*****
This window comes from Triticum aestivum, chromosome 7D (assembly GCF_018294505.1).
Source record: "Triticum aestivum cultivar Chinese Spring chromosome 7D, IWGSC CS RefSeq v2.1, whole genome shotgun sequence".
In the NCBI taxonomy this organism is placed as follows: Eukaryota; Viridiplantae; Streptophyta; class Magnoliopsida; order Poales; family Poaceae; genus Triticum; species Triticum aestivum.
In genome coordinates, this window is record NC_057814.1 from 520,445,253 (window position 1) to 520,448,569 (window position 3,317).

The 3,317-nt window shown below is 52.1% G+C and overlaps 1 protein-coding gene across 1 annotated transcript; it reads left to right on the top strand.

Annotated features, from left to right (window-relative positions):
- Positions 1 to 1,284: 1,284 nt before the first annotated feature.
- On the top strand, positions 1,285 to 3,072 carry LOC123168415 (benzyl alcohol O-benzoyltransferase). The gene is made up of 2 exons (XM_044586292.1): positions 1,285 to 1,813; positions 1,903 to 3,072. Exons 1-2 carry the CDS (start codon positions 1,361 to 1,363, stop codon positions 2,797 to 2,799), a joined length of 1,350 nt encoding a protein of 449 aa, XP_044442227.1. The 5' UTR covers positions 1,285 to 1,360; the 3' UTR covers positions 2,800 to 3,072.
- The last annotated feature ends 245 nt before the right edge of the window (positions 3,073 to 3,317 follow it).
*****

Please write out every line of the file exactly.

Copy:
This window comes from Triticum aestivum, chromosome 7D (assembly GCF_018294505.1).
Source record: "Triticum aestivum cultivar Chinese Spring chromosome 7D, IWGSC CS RefSeq v2.1, whole genome shotgun sequence".
In the NCBI taxonomy this organism is placed as follows: Eukaryota; Viridiplantae; Streptophyta; class Magnoliopsida; order Poales; family Poaceae; genus Triticum; species Triticum aestivum.
In genome coordinates, this window is record NC_057814.1 from 520,445,253 (window position 1) to 520,448,569 (window position 3,317).

The 3,317-nt window shown below is 52.1% G+C and overlaps 1 protein-coding gene across 1 annotated transcript; it reads left to right on the top strand.

Annotated features, from left to right (window-relative positions):
- Positions 1 to 1,284: 1,284 nt before the first annotated feature.
- On the top strand, positions 1,285 to 3,072 carry LOC123168415 (benzyl alcohol O-benzoyltransferase). The gene is made up of 2 exons (XM_044586292.1): positions 1,285 to 1,813; positions 1,903 to 3,072. Exons 1-2 carry the CDS (start codon positions 1,361 to 1,363, stop codon positions 2,797 to 2,799), a joined length of 1,350 nt encoding a protein of 449 aa, XP_044442227.1. The 5' UTR covers positions 1,285 to 1,360; the 3' UTR covers positions 2,800 to 3,072.
- The last annotated feature ends 245 nt before the right edge of the window (positions 3,073 to 3,317 follow it).